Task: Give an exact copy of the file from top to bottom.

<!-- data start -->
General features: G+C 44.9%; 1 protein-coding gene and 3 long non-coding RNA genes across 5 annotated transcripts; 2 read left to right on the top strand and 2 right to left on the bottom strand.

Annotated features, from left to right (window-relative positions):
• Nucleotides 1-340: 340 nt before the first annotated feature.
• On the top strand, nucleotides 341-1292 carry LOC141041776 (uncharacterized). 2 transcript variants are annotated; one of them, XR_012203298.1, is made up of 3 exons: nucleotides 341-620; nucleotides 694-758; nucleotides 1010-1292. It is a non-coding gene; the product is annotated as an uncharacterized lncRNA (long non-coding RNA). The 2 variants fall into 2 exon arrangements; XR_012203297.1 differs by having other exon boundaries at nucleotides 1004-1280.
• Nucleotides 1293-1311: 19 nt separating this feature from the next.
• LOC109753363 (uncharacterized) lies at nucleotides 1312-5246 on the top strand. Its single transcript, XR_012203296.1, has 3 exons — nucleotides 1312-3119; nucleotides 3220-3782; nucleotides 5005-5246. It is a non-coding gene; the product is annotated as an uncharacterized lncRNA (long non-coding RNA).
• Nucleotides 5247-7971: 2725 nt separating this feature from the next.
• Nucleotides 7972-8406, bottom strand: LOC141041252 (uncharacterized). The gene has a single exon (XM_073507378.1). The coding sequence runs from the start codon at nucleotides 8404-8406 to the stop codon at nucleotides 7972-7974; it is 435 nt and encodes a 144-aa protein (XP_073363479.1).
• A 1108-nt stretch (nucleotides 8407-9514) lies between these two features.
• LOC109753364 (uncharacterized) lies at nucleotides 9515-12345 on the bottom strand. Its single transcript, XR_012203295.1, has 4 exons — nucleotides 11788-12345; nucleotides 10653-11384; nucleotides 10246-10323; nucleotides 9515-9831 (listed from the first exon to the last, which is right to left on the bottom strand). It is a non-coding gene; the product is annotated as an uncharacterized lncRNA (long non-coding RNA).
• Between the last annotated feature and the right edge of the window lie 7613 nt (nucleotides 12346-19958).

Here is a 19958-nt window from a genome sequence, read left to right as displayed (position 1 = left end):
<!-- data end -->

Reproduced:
General features: G+C 44.9%; 1 protein-coding gene and 3 long non-coding RNA genes across 5 annotated transcripts; 2 read left to right on the top strand and 2 right to left on the bottom strand.

Annotated features, from left to right (window-relative positions):
• Nucleotides 1-340: 340 nt before the first annotated feature.
• On the top strand, nucleotides 341-1292 carry LOC141041776 (uncharacterized). 2 transcript variants are annotated; one of them, XR_012203298.1, is made up of 3 exons: nucleotides 341-620; nucleotides 694-758; nucleotides 1010-1292. It is a non-coding gene; the product is annotated as an uncharacterized lncRNA (long non-coding RNA). The 2 variants fall into 2 exon arrangements; XR_012203297.1 differs by having other exon boundaries at nucleotides 1004-1280.
• Nucleotides 1293-1311: 19 nt separating this feature from the next.
• LOC109753363 (uncharacterized) lies at nucleotides 1312-5246 on the top strand. Its single transcript, XR_012203296.1, has 3 exons — nucleotides 1312-3119; nucleotides 3220-3782; nucleotides 5005-5246. It is a non-coding gene; the product is annotated as an uncharacterized lncRNA (long non-coding RNA).
• Nucleotides 5247-7971: 2725 nt separating this feature from the next.
• Nucleotides 7972-8406, bottom strand: LOC141041252 (uncharacterized). The gene has a single exon (XM_073507378.1). The coding sequence runs from the start codon at nucleotides 8404-8406 to the stop codon at nucleotides 7972-7974; it is 435 nt and encodes a 144-aa protein (XP_073363479.1).
• A 1108-nt stretch (nucleotides 8407-9514) lies between these two features.
• LOC109753364 (uncharacterized) lies at nucleotides 9515-12345 on the bottom strand. Its single transcript, XR_012203295.1, has 4 exons — nucleotides 11788-12345; nucleotides 10653-11384; nucleotides 10246-10323; nucleotides 9515-9831 (listed from the first exon to the last, which is right to left on the bottom strand). It is a non-coding gene; the product is annotated as an uncharacterized lncRNA (long non-coding RNA).
• Between the last annotated feature and the right edge of the window lie 7613 nt (nucleotides 12346-19958).

Here is a 19958-nt window from a genome sequence, read left to right as displayed (position 1 = left end):